'Would you like some nice ISIS fighters?' Trump trolls Macron at NATO summit

In a testy exchange on the sidelines of the NATO summit in London Tuesday, President Trump clashed with French President Emmanuel Macron about Macron’s criticism of the 70-year-old Western alliance — and over what to do with 2,000 foreign Islamic State fighters being held in Syria.

Asked by a reporter whether Macron had committed to allowing the captured French ISIS fighters to return to his country, Trump said he hadn’t asked.

“Would you like some nice ISIS fighters?” Trump said, turning to Macron. “I could give them to you. You could take every one you want.”

Macron did not appear to be amused.

“Let’s be serious,” Macron replied. “A very large number of fighters you have on the ground — ISIS fighters coming from Syria, Iraq and the region. It is true you have foreign fighters coming from Europe, but this is a tiny minority of the overall problem we have.

“And I think the No. 1 priority, because it’s not yet finished, is to get rid of ISIS,” Macron continued. “It’s not yet done. I’m sorry to say that. You still have fighters in Syria and Iraq, and more and more.”

Trump has claimed repeatedly that U.S. forces defeated “100 percent” of the ISIS caliphate, and used it to justify the withdrawal of U.S. troops in Syria at the border with Turkey in October.

President Trump listens to French President Emmanuel Macron during their meeting at Winfield House in London on Tuesday. (Photo by Ludovic Marin/AFP via Getty Images)President Trump listens to French President Emmanuel Macron during their meeting at Winfield House in London on Tuesday. (Photo by Ludovic Marin/AFP via Getty Images)
President Trump listens to French President Emmanuel Macron during their meeting at Winfield House in London on Tuesday. (Photo by Ludovic Marin/AFP via Getty Images)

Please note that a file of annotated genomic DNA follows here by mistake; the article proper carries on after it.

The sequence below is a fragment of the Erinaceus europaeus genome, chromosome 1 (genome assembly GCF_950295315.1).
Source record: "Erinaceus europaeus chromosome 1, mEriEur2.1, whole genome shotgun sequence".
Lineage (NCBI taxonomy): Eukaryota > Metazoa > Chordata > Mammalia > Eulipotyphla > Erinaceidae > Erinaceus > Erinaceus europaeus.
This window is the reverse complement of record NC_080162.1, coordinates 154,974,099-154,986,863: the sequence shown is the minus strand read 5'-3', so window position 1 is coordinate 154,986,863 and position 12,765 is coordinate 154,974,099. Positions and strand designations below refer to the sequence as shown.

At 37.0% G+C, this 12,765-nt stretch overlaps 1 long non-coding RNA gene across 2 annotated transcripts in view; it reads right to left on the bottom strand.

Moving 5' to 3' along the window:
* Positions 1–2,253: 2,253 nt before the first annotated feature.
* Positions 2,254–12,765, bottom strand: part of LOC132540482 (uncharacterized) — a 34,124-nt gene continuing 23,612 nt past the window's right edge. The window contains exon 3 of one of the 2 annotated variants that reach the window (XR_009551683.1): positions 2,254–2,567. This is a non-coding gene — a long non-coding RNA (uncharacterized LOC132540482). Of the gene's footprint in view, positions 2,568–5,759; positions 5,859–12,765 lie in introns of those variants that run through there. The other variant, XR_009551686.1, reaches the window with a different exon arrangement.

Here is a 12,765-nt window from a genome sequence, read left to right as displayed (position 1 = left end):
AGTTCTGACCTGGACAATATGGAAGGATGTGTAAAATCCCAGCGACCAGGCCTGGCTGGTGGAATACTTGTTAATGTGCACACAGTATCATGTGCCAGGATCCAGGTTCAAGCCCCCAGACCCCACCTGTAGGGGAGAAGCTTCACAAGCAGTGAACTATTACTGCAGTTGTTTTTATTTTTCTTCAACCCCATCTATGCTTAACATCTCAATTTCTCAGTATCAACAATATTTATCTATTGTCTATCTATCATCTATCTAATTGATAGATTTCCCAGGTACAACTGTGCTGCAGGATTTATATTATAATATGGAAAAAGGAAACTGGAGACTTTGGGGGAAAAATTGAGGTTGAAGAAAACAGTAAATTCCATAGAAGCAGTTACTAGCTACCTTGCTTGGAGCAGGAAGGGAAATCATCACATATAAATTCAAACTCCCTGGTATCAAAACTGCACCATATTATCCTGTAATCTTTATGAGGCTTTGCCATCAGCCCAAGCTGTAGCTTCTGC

But while the terror group lost its “final stronghold” in eastern Syria in March, the U.S. military issued a report in June stating ISIS had been able to “regroup and sustain operations” in Iraq and Syria.

Trump also falsely claimed ISIS prisoners being held in Syria are “mostly from Europe.”

In August, James Jeffrey, Trump’s special envoy to the anti-ISIS coalition, said that roughly 8,000 of about 10,000 terrorist fighters being held in northeastern Syria were Iraqi or Syrian nationals. The rest were from other countries.

Macron said the withdrawal of U.S. troops, and Turkey’s invasion, has led to a “destabilization” of the region, making it “more difficult to fix the situation.”

“Make no mistake,” Macron added. “Your No. 1 problem [is] not the foreign fighters. It is the ISIS fighters in the region.”

Trump turned back to the cameras to respond to Macron.

“This is why he’s a great politician,” he said of Macron. “Because that was one of the greatest nonanswers I’ve ever heard.”

In an interview with the Economist magazine last month, Macron said the United States is “turning its back on us.”

“What we are currently experiencing is the brain death of NATO,” Macron said after Trump assured Turkish President Recep Tayyip Erdogan that he would withdraw U.S. troops from northern Syria ahead of Turkey’s planned invasion.

Before their sit-down Tuesday, Trump called the French president’s comments “very, very nasty.”

“You can’t just go around making statements like that about NATO, it’s very disrespectful,” Trump said, in a turnabout from his position as a candidate and then as president, in which he called NATO “obsolete,” “too expensive” and “unfair” to the United States.

Macron, for his part, stood by his “brain death” remark.

“My statement created some reactions,” he said. “I do stand by.”

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